Geometry of the 1950's (continued)
Many math teachers claim that geometry has changed over the last half-century. In fact, given the advent of integrated math and Common Core Standards, some (including myself) feel that the meat of geometry has been replaced by a utilitarian skeleton that does little to satisfy.Part II (Part I appeared last week)
Answer three questions from Part II. Values in square brackets are credit values.
As a a means to reflect on whether or not geometry has changed, consider the following AMSCO Exam from January 1954. Can you (or your students) successfully pass it?
Note: I am not saying that this exam represents the geometry I believe should be taught (As it doesn't)...but it does provide a contrast from the geometries taught separated by a 60-year period.
- Prove: Two right triangles are congruent if the hypotenuse and a leg of one are equal to the hypotenuse and a leg of the other. 
- Diagonal AC of parallelogram ABCD is extended through A to point E and through C to point F, making CF equal to AE. Lines ED, DF, FB, and BE are drawn. prove that EDFB is a parallelogram. 
- Prove: If two chords intersect within a circle, the product of the segments of one is equal to the product of the segments of the other. 
- In triangle ABC, sides AB and AC are equal. A line through B intersects AC at D. BD is extended through D to point E, and CE is drawn. prove that BE is greater than CE. 
- Paralell lines r and s are d distance apart and point P is any point between the two lines.
- What is the length of the radius of a circle that is tangent to both r and s? 
- What is the locus of the center of a circle that is tangent to both r and s? 
- What is the locus of the center of a circle whose radius is d/2 and which passes through P? 
- On your answer paper draw the figure at the right. [Construction of r parallel to s is not required.] Now construct a circle tangent to the two parallel lines and passing through the given point P. 
- How many different circles are there that satisfy the requirements specified in part 3? 
Answer two questions from Part III.
- In the accompanying figure, BCD is a semicircle and AB and ED are equal quadrants. (A quadrant is a quarter of a circle.) AE is 42 inches and the diameter of the semicircle is 28 inches. Find the area of the figure. [Use π = 22/7]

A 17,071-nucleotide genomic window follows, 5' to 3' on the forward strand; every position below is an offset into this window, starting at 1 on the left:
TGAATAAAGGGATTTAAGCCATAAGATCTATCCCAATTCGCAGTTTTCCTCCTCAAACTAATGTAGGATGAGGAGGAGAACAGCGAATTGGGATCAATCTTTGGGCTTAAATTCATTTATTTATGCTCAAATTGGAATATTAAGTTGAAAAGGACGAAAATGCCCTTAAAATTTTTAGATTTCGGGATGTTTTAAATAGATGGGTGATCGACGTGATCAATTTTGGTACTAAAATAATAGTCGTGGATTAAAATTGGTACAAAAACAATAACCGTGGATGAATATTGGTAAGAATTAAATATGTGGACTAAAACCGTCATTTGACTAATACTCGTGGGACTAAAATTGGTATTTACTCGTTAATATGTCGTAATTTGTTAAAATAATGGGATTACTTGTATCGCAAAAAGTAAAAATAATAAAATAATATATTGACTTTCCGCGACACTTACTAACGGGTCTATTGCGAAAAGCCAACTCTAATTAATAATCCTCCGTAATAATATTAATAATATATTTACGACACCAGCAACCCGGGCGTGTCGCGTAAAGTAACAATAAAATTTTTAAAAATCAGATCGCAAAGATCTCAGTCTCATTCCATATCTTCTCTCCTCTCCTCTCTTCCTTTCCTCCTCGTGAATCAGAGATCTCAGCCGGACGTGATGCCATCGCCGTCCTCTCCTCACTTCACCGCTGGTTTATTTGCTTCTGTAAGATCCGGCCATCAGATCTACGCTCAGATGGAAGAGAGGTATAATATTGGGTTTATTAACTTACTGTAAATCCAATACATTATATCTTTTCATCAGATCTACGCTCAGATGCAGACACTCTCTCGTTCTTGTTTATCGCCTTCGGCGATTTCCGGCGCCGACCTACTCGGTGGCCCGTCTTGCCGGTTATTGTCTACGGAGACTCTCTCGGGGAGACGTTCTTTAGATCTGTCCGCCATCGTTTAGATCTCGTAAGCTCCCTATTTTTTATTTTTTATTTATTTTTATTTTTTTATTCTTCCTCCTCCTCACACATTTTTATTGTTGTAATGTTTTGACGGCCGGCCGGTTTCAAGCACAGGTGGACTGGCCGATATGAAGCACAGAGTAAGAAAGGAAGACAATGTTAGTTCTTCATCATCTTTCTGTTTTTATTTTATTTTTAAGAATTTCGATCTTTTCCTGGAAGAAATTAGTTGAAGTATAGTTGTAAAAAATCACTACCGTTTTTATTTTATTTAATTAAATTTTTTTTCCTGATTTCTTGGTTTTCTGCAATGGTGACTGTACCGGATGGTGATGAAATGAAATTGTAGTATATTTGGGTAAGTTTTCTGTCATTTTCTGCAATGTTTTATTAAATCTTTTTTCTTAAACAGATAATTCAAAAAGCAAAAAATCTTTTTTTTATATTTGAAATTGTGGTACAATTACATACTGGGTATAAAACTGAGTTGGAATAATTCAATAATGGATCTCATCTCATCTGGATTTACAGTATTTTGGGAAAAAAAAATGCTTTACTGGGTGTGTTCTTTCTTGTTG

- The longer base of an isosceles trapezoid is 40, one leg is 20 and one of the base angles is 63o.
Quadrilateral ABCDE is inscribed in a circle and arcs AB, BC, CD, and DA are in the ratio 3:3:4:2.
- Find to the nearest integer: (a) the altitude of the trapezoid  and (b) the shorter base of the trapezoid 
- Using the results found in answer to part 1, find the area of the trapezoid. 
For each statement listed, the numerical value, correct to the enarest tenth, is given in the list below (a)-(g). List the numbers 1-5 on your answer paper and after each number write the letter indicating the numerical value of the corresponding statement. 
- Find the number of degrees in each of the fouyr arcs. 
- If AC is drawn, find the number of degrees in angles CAB and ACD. 
- If chord AD is 10, find the (a) circumference of the circle, and (b) area of triangle ABC. 
(a) 7.1 (b) 8.3 (c) 9.6 (d) 10.4 (e) 13.4 (f) 15.2 (g) 15.3
- The side of a square whose diagonal is 10
- The area of a rhombus whose diagonals are 4.8 and 4.
- The hypotenuse of a right triangle whose legs are are 6 and 14.
- The area of a regular hexagon whose side is 2.
- The length of an arc of 80o in a circle whose circumference is 37 1/2.
Note: Something odd is that this ARCO exam supposedly is from January 1954, yet the copyright of the text providing the exam has a copyright of 1950!
Source: I. Dressler, Reviewing Plane Geometry. AMSCO, 1950
Hint: None provided, except think like a student in 1954!
Solution Commentary: None provided....for each question, you can search out a reasonable answer...even now in the year 2014!